Huawei Offers Australian Access To Source Code

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In a bid to settle espionage concerns, Huawei offers to open its source code and equipment for inspection down under

Huawei has attempted to calm the ongoing cyber espionage anxieties surrounding its products by offering up its source code and equipment for inspection by Australian authorities.

The Chinese telecommunications equipment manufacturer has also pledged to open a specialist centre in Australia to help address security concerns.

Huawei Australian inspection

Huawei currently finds itself at the centre of growing national security concerns in some parts of the world, including Australia and the United States. In Australia for example it has been banned from supplying equipment for that country’s $38bn (£24bn) national broadband infrastructure.

To address this, the company has pledged to become more transparent and said it will allow the Australians to inspect its source code and equipment.

“Huawei has done a very poor job of communicating about ourselves and we must take full responsibility for that,” the chairman of its Australian business, John Lord, was quoted by Reuters as telling reporters on Wednesday.

“Huawei has a duty to set the record straight, to dispel the myths and the misinformation.” He denied there were any grounds for governments to have national security concerns about Huawei.

Lord then outlined a proposal from Huawei, to set up a security centre in Australia to give high-level officials complete access to its source code and equipment.

This is a similar arrangement to the one in the UK, where two years ago in December 2010, Huawei established a Cyber Security Evaluation Centre. That UK centre allows for its products and software to be examined and tested by potential purchasers.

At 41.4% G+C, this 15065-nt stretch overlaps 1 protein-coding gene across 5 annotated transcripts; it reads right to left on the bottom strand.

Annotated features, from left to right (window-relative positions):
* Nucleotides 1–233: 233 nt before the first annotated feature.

“We sincerely hope that in Australia, we do not allow sober debate on cyber security to become distorted the way it has in the US,” Lord said.

Espionage suspicions

It remains to be seen whether the Australian government will take up Huawei’s offer. But in the United States, it is clear the company still has a lot of convincing to do. On 8 October the US House Intelligence Committee issued a report saying that following a long investigation, it found Huawei and ZTE, a rival China-based telecoms company, could pose a threat to US national-security interests.

This US Committee report has also reportedly prompted Canada and Britain to rethink their working relationship with Huawei. Indeed, in July a source close to the company told TechWeekEurope that Huawei was continuing to find it difficult to sell to the British government because of the vendor’s origins and connections in China.

To counter this, the Chinese company has employed a number of influential officials in recent years. John Lord is a retired former navy Admiral for example, and in the UK, Huawei hired John Suffolk in August 2011. Suffolk was the former government CIO, and now runs global security for the company.

Huawei also recently confirmed a £1.3 billion investment in the UK.

That came when Huawei CEO Ren Zhengfei met with Prime Minister David Cameron in September, and pledged £650 million for its operations in the country and another £650 million in procurement over the next five years.

Huawei has long been aware of allegations it is a stooge for the Chinese government and military, and it is a possible gateway for ongoing Chinese espionage of Western communications. The company continues to work hard to dispel these allegations.

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Author: Tom Jowitt
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